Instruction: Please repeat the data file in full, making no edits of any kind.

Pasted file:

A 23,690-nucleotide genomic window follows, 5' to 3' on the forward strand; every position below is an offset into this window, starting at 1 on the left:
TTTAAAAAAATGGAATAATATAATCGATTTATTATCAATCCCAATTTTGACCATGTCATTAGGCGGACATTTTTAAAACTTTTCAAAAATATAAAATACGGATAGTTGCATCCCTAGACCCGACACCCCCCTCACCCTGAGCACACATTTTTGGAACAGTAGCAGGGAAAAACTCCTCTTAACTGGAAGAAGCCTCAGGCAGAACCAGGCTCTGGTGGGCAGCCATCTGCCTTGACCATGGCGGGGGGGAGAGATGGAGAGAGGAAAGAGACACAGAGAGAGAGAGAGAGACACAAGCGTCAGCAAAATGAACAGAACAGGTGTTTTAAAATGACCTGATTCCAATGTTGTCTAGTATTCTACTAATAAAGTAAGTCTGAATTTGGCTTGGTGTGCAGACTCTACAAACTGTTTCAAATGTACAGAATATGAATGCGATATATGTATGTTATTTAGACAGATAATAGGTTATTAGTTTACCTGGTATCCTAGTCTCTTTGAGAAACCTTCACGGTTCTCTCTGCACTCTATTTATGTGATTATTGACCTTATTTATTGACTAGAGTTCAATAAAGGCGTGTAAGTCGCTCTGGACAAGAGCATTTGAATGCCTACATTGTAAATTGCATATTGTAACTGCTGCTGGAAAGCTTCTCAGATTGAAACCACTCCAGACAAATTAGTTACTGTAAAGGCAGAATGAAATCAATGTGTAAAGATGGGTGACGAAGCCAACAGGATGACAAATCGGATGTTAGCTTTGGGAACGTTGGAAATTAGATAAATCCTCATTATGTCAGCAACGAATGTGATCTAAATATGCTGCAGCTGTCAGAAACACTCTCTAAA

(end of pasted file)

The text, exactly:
A 23,690-nucleotide genomic window follows, 5' to 3' on the forward strand; every position below is an offset into this window, starting at 1 on the left:
TTTAAAAAAATGGAATAATATAATCGATTTATTATCAATCCCAATTTTGACCATGTCATTAGGCGGACATTTTTAAAACTTTTCAAAAATATAAAATACGGATAGTTGCATCCCTAGACCCGACACCCCCCTCACCCTGAGCACACATTTTTGGAACAGTAGCAGGGAAAAACTCCTCTTAACTGGAAGAAGCCTCAGGCAGAACCAGGCTCTGGTGGGCAGCCATCTGCCTTGACCATGGCGGGGGGGAGAGATGGAGAGAGGAAAGAGACACAGAGAGAGAGAGAGAGACACAAGCGTCAGCAAAATGAACAGAACAGGTGTTTTAAAATGACCTGATTCCAATGTTGTCTAGTATTCTACTAATAAAGTAAGTCTGAATTTGGCTTGGTGTGCAGACTCTACAAACTGTTTCAAATGTACAGAATATGAATGCGATATATGTATGTTATTTAGACAGATAATAGGTTATTAGTTTACCTGGTATCCTAGTCTCTTTGAGAAACCTTCACGGTTCTCTCTGCACTCTATTTATGTGATTATTGACCTTATTTATTGACTAGAGTTCAATAAAGGCGTGTAAGTCGCTCTGGACAAGAGCATTTGAATGCCTACATTGTAAATTGCATATTGTAACTGCTGCTGGAAAGCTTCTCAGATTGAAACCACTCCAGACAAATTAGTTACTGTAAAGGCAGAATGAAATCAATGTGTAAAGATGGGTGACGAAGCCAACAGGATGACAAATCGGATGTTAGCTTTGGGAACGTTGGAAATTAGATAAATCCTCATTATGTCAGCAACGAATGTGATCTAAATATGCTGCAGCTGTCAGAAACACTCTCTAAA